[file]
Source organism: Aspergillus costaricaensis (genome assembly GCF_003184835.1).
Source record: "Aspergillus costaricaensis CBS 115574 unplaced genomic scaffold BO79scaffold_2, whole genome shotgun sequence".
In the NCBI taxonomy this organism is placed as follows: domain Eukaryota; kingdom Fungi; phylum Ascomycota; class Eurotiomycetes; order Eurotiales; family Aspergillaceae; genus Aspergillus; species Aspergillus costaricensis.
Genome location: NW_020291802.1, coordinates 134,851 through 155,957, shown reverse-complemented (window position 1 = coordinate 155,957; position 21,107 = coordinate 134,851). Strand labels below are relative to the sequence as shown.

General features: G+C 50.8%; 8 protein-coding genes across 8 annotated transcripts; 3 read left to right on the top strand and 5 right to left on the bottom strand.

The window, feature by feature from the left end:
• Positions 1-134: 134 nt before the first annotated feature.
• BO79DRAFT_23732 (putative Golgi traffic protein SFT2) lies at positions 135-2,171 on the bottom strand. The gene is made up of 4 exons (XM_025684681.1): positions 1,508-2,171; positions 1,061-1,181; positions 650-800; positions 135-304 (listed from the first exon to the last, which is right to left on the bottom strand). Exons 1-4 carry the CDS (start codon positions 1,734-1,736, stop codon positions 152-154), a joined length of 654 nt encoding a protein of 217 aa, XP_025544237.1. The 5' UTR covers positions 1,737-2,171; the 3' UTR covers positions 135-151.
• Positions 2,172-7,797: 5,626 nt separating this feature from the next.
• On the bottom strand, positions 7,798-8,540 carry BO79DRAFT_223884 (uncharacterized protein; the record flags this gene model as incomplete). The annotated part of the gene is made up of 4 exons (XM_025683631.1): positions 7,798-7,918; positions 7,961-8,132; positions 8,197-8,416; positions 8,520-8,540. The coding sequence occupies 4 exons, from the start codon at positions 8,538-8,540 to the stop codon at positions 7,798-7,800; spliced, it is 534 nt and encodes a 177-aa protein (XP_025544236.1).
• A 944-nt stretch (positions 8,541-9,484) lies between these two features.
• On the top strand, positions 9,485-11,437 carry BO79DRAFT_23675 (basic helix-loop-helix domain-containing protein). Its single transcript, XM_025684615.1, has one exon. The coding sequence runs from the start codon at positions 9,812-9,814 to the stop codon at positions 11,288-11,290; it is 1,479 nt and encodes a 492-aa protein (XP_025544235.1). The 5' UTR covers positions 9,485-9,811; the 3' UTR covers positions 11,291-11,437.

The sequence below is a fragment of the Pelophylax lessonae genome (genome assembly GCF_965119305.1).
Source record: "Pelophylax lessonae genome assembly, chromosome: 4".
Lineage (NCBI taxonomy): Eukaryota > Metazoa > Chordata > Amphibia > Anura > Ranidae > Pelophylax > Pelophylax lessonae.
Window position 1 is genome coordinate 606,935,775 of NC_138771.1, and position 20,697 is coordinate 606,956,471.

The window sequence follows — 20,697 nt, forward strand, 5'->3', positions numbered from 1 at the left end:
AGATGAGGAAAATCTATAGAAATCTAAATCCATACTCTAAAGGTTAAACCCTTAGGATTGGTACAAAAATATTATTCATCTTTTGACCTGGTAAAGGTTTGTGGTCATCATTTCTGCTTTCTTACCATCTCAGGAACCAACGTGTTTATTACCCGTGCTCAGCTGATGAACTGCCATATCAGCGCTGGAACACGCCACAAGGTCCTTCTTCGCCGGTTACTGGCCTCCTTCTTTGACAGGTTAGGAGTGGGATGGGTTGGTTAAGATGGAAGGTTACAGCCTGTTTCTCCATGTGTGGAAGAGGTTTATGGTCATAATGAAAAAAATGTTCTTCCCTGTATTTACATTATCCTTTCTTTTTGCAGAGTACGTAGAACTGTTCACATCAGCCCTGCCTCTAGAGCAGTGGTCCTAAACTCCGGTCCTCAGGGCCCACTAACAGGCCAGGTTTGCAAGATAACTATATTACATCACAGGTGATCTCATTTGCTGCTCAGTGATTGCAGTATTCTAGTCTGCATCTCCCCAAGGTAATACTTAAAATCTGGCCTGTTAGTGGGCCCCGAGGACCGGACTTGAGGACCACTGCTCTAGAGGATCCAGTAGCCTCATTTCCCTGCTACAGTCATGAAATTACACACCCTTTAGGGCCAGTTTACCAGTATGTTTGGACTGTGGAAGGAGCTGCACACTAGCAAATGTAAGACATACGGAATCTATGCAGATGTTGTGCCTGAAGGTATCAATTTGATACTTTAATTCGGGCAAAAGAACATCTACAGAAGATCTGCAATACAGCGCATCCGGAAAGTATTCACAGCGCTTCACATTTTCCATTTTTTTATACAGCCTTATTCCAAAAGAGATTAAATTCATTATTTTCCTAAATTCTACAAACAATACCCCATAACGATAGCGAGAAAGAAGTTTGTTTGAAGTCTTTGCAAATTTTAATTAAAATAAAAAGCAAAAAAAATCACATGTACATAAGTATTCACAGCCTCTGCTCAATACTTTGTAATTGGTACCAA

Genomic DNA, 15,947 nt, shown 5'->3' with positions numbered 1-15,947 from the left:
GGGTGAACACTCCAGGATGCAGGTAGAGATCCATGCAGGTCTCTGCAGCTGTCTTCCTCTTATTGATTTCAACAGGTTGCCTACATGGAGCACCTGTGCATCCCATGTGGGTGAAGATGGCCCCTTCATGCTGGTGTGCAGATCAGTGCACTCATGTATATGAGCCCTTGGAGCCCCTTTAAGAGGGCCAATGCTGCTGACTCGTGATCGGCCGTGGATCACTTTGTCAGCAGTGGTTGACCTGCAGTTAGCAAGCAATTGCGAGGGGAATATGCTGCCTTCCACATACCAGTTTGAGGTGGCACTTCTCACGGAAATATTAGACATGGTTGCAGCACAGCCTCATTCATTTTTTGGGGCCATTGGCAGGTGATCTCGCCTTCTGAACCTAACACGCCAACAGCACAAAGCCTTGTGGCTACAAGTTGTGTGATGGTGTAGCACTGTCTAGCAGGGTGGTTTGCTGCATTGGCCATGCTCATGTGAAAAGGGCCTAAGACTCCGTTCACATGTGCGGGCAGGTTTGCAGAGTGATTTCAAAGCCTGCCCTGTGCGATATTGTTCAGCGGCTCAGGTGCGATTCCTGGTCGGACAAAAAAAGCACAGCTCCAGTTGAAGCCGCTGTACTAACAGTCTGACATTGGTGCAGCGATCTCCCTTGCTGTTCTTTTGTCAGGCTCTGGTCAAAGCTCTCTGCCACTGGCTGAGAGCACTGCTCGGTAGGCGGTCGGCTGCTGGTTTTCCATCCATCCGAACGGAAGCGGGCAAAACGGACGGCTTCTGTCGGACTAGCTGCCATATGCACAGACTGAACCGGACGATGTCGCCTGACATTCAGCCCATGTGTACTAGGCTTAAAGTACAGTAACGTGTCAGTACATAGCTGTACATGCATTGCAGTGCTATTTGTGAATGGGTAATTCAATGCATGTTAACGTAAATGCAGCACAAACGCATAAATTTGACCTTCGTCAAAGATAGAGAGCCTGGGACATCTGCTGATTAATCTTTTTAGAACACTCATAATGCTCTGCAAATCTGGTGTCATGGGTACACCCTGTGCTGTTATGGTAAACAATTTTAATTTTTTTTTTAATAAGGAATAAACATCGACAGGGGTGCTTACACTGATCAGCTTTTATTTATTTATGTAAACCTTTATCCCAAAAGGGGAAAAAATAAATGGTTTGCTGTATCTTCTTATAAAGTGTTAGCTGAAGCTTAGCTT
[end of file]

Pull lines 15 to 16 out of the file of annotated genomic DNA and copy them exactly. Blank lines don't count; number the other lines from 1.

Lineage (NCBI taxonomy): Eukaryota > Metazoa > Chordata > Amphibia > Anura > Ranidae > Pelophylax > Pelophylax lessonae.
Window position 1 is genome coordinate 606,935,775 of NC_138771.1, and position 20,697 is coordinate 606,956,471.